I actually made these for Christmas dinner (along with a 10 lb. ham, mashed potatoes, sweet potatoes, etcetera), but waited to post for this special occasion.
I didn’t actually make these all by myself, I had help from Hadley, of course, and my mom and Rich who were in town for the holidays. We spent the day before Christmas Eve making “homemades” as Frank would call them (not the entire day, just a few hours). It all starts with a giant bowl, some flour, ricotta cheese, a few eggs and a pinch of salt. Yes, you read that right. Cheese in the pasta dough, how yummy is that?
Here’s the formula: 1 lb. ricotta + 4 cups flour + 1 egg. That’s it! You can double or triple that, depending on how many you’d like to have. Did I mention how easy these are to make? And fun, too.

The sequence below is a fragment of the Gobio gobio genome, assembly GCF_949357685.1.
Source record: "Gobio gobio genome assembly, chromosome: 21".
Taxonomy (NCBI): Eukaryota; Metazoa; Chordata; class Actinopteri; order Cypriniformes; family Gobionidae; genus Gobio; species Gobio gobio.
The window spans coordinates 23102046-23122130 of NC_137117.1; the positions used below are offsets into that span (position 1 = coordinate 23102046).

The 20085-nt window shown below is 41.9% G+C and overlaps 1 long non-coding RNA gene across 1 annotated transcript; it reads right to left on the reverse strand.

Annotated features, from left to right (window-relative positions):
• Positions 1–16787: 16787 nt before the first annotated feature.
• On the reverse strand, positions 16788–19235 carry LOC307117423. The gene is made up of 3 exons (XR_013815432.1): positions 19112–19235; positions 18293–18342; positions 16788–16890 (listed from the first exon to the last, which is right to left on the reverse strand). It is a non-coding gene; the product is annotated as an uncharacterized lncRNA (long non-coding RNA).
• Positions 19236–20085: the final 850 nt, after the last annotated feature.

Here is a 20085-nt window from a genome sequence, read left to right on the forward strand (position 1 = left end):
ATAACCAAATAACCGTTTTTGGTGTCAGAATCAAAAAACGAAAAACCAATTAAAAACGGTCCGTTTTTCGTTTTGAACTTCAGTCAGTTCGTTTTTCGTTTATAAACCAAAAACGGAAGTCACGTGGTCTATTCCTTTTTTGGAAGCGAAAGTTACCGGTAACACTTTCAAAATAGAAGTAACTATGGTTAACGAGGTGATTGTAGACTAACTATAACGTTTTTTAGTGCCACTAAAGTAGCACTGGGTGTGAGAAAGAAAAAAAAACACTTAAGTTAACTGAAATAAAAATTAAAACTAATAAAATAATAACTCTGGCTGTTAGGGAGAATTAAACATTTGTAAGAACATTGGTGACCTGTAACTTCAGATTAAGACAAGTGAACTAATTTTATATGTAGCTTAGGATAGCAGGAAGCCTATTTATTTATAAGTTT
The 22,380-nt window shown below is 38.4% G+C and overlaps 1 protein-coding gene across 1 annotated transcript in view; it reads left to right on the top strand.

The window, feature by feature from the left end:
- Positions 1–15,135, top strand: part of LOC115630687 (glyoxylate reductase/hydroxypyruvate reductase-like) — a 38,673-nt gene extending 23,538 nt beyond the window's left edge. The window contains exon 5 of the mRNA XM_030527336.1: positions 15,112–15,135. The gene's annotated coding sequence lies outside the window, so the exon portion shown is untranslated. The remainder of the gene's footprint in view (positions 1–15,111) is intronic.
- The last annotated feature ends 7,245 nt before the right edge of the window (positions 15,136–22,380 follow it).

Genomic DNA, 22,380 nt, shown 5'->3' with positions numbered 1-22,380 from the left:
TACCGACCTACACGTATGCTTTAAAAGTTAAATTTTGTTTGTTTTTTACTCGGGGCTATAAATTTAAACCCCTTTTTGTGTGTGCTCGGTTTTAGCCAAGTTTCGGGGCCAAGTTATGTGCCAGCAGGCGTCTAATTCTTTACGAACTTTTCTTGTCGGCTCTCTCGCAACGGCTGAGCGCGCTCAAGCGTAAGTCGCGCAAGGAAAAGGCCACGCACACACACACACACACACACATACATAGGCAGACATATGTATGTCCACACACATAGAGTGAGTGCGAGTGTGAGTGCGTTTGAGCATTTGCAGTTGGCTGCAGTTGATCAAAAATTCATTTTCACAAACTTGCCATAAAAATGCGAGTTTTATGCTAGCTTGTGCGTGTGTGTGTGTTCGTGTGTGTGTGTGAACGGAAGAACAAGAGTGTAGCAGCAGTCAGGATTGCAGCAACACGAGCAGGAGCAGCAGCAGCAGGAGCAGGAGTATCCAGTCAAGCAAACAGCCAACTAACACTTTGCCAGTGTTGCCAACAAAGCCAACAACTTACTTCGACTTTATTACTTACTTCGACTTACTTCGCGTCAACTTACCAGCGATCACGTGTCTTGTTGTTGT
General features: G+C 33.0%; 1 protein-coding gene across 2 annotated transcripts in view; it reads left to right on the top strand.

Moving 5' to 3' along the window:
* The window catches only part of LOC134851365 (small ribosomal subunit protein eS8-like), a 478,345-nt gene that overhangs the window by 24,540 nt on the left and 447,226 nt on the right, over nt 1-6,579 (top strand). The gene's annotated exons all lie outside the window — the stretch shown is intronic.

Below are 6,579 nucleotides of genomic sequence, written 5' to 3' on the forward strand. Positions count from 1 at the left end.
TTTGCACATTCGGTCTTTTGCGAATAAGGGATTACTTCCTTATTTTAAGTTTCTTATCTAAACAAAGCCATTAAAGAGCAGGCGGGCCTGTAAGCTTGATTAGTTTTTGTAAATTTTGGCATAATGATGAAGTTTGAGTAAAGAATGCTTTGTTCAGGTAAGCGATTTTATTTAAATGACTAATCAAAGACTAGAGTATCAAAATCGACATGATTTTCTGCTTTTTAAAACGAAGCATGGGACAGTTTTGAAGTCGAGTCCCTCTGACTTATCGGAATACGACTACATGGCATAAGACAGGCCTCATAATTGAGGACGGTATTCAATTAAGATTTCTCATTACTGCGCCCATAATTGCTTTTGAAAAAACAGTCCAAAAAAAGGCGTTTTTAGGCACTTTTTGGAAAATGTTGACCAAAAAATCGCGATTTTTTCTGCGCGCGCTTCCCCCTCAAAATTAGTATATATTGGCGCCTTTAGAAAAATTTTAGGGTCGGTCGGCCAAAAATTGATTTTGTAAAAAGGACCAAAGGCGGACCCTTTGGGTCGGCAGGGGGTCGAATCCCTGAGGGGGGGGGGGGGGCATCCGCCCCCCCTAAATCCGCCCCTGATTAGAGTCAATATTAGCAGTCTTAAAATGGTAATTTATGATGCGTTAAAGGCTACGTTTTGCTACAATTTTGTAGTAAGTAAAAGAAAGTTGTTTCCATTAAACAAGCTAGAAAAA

First you mix everything together, and then add a little water to get things going.
We like to get right in there, three generations of mixers.
Then we kneaded and punched and kneaded and punched which is always fun, especially for Grandma. You want to make sure the dough isn’t sticky, and also not too dry. You’ll get the right balance if you add just a little bit of water at a time and feel as you go. If it gets too sticky, add a bit more flour. It should be spring-y. You should not have to exceed 1 cup of water. When you think it feels right, cut the dough in 1/2. This is what it should look like:
And then cut them into about 1-1 1/2″ chunks.
Like cute little pillows.
Then you press each chunk down with 2 or 3 fingers, pull it towards you while pressing down, and create a little pocket……
and then you flick them away from you into a center pile. Make sure that you really thin them out when you press and roll. You don’t want any really thick parts because then they will end up being too dough-y and what we call lead sinkers.